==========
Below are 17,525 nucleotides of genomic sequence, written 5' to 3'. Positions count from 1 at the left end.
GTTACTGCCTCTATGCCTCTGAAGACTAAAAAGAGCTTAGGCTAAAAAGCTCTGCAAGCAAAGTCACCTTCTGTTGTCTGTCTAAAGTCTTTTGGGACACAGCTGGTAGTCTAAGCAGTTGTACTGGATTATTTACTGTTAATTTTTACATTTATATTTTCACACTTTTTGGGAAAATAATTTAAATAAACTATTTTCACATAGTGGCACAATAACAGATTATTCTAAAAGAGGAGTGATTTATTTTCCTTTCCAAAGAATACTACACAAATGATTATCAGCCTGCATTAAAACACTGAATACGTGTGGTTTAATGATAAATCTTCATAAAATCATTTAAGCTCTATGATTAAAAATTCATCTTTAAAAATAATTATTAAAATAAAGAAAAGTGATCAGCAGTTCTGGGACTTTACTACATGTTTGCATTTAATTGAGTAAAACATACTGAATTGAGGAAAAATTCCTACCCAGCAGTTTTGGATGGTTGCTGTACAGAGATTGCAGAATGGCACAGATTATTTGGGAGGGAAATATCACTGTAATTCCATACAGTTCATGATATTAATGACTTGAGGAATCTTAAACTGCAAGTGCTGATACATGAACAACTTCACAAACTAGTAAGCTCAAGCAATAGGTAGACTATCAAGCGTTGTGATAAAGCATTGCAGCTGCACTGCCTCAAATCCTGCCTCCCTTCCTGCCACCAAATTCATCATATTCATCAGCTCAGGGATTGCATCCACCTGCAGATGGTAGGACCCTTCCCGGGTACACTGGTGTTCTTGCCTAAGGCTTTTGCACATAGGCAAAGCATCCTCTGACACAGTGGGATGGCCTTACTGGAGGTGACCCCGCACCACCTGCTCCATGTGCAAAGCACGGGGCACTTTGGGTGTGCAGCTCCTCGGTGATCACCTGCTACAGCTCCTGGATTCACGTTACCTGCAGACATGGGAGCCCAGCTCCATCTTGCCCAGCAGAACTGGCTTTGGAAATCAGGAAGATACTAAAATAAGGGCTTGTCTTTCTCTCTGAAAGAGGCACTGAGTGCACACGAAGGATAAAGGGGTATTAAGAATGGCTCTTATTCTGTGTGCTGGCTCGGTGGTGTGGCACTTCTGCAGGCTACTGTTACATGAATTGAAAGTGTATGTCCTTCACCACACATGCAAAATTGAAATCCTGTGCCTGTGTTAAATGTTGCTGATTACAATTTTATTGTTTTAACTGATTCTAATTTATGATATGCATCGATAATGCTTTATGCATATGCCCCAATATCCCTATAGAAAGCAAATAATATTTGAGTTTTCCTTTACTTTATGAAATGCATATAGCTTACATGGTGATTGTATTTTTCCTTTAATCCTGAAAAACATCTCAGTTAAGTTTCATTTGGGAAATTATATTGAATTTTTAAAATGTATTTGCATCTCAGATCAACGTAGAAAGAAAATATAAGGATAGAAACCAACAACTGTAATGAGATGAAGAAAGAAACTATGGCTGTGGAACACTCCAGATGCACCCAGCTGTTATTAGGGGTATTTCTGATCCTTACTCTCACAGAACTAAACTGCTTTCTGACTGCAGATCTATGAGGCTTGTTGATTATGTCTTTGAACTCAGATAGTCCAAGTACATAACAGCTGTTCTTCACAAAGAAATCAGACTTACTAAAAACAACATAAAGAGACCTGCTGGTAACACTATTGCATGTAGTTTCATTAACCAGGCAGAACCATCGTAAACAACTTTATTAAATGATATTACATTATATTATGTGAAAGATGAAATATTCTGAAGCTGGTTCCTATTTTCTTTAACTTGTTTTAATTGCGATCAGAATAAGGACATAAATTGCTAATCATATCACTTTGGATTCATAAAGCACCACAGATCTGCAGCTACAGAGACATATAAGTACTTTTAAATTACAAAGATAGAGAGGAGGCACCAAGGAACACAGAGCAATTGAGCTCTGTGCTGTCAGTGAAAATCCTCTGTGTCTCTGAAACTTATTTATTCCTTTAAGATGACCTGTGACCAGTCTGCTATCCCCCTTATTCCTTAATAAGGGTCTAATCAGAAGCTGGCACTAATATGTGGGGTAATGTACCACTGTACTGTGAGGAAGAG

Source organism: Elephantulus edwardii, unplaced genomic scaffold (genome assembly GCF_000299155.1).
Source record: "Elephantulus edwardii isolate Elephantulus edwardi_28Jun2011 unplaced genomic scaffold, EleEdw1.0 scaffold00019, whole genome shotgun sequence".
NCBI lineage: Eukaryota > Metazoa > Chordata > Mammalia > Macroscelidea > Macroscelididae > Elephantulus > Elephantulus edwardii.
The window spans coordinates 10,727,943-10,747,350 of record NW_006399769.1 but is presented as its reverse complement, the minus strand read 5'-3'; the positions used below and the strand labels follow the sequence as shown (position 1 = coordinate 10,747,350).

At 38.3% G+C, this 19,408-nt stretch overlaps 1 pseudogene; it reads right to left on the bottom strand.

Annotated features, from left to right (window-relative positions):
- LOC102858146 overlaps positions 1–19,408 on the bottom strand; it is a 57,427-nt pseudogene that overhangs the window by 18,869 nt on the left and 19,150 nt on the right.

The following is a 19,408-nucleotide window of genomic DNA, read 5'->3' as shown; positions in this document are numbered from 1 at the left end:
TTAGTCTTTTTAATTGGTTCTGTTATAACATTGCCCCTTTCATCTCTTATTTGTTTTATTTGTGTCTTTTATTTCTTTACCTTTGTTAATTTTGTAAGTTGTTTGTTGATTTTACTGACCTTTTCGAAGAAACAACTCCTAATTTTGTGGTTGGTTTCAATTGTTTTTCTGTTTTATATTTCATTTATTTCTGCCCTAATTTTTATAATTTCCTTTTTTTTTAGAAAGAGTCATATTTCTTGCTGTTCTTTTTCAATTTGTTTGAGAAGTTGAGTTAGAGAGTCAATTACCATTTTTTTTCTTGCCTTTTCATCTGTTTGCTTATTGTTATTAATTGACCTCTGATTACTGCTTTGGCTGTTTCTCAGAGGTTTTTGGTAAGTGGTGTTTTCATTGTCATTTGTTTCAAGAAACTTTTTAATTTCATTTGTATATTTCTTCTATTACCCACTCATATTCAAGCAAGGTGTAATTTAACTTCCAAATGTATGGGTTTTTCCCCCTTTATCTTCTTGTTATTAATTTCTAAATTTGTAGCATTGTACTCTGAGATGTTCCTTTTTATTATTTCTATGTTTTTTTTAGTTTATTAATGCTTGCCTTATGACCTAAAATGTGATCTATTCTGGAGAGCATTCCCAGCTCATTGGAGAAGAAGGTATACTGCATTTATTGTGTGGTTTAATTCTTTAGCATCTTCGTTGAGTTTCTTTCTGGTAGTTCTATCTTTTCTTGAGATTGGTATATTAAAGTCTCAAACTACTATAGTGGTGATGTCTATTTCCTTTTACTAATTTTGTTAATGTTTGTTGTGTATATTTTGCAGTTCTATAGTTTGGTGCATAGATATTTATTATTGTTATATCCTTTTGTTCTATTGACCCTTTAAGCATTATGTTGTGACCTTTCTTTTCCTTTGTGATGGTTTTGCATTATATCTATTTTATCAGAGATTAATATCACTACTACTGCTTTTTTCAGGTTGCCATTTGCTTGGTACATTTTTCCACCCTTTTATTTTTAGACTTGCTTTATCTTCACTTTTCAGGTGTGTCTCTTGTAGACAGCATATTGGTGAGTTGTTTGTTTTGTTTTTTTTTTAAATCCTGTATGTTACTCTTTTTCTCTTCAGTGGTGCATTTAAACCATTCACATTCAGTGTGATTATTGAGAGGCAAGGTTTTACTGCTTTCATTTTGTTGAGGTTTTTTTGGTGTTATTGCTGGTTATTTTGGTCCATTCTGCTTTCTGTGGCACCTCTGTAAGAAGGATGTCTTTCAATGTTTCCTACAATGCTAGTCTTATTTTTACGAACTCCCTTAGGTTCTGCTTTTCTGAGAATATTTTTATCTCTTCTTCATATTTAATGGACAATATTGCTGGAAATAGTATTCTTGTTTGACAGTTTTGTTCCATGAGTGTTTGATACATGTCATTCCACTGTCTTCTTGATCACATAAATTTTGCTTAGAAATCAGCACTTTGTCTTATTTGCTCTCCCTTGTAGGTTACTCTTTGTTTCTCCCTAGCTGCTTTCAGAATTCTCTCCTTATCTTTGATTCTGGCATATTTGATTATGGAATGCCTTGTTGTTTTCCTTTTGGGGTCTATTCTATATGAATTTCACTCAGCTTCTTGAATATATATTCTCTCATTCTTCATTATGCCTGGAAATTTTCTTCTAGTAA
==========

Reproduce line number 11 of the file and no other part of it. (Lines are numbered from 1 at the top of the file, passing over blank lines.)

TTAGTCTTTTTAATTGGTTCTGTTATAACATTGCCCCTTTCATCTCTTATTTGTTTTATTTGTGTCTTTTATTTCTTTACCTTTGTTAATTTTGTAAGTTGTTTGTTGATTTTACTGACCTTTTCGAAGAAACAACTCCTAATTTTGTGGTTGGTTTCAATTGTTTTTCTGTTTTATATTTCATTTATTTCTGCCCTAATTTTTATAATTTCCTTTTTTTTTAGAAAGAGTCATATTTCTTGCTGTTCTTTTTCAATTTGTTTGAGAAGTTGAGTTAGAGAGTCAATTACCATTTTTTTTCTTGCCTTTTCATCTGTTTGCTTATTGTTATTAATTGACCTCTGATTACTGCTTTGGCTGTTTCTCAGAGGTTTTTGGTAAGTGGTGTTTTCATTGTCATTTGTTTCAAGAAACTTTTTAATTTCATTTGTATATTTCTTCTATTACCCACTCATATTCAAGCAAGGTGTAATTTAACTTCCAAATGTATGGGTTTTTCCCCCTTTATCTTCTTGTTATTAATTTCTAAATTTGTAGCATTGTACTCTGAGATGTTCCTTTTTATTATTTCTATGTTTTTTTTAGTTTATTAATGCTTGCCTTATGACCTAAAATGTGATCTATTCTGGAGAGCATTCCCAGCTCATTGGAGAAGAAGGTATACTGCATTTATTGTGTGGTTTAATTCTTTAGCATCTTCGTTGAGTTTCTTTCTGGTAGTTCTATCTTTTCTTGAGATTGGTATATTAAAGTCTCAAACTACTATAGTGGTGATGTCTATTTCCTTTTACTAATTTTGTTAATGTTTGTTGTGTATATTTTGCAGTTCTATAGTTTGGTGCATAGATATTTATTATTGTTATATCCTTTTGTTCTATTGACCCTTTAAGCATTATGTTGTGACCTTTCTTTTCCTTTGTGATGGTTTTGCATTATATCTATTTTATCAGAGATTAATATCACTACTACTGCTTTTTTCAGGTTGCCATTTGCTTGGTACATTTTTCCACCCTTTTATTTTTAGACTTGCTTTATCTTCACTTTTCAGGTGTGTCTCTTGTAGACAGCATATTGGTGAGTTGTTTGTTTTGTTTTTTTTTTAAATCCTGTATGTTACTCTTTTTCTCTTCAGTGGTGCATTTAAACCATTCACATTCAGTGTGATTATTGAGAGGCAAGGTTTTACTGCTTTCATTTTGTTGAGGTTTTTTTGGTGTTATTGCTGGTTATTTTGGTCCATTCTGCTTTCTGTGGCACCTCTGTAAGAAGGATGTCTTTCAATGTTTCCTACAATGCTAGTCTTATTTTTACGAACTCCCTTAGGTTCTGCTTTTCTGAGAATATTTTTATCTCTTCTTCATATTTAATGGACAATATTGCTGGAAATAGTATTCTTGTTTGACAGTTTTGTTCCATGAGTGTTTGATACATGTCATTCCACTGTCTTCTTGATCACATAAATTTTGCTTAGAAATCAGCACTTTGTCTTATTTGCTCTCCCTTGTAGGTTACTCTTTGTTTCTCCCTAGCTGCTTTCAGAATTCTCTCCTTATCTTTGATTCTGGCATATTTGATTATGGAATGCCTTGTTGTTTTCCTTTTGGGGTCTATTCTATATGAATTTCACTCAGCTTCTTGAATATATATTCTCTCATTCTTCATTATGCCTGGAAATTTTCTTCTAGTAA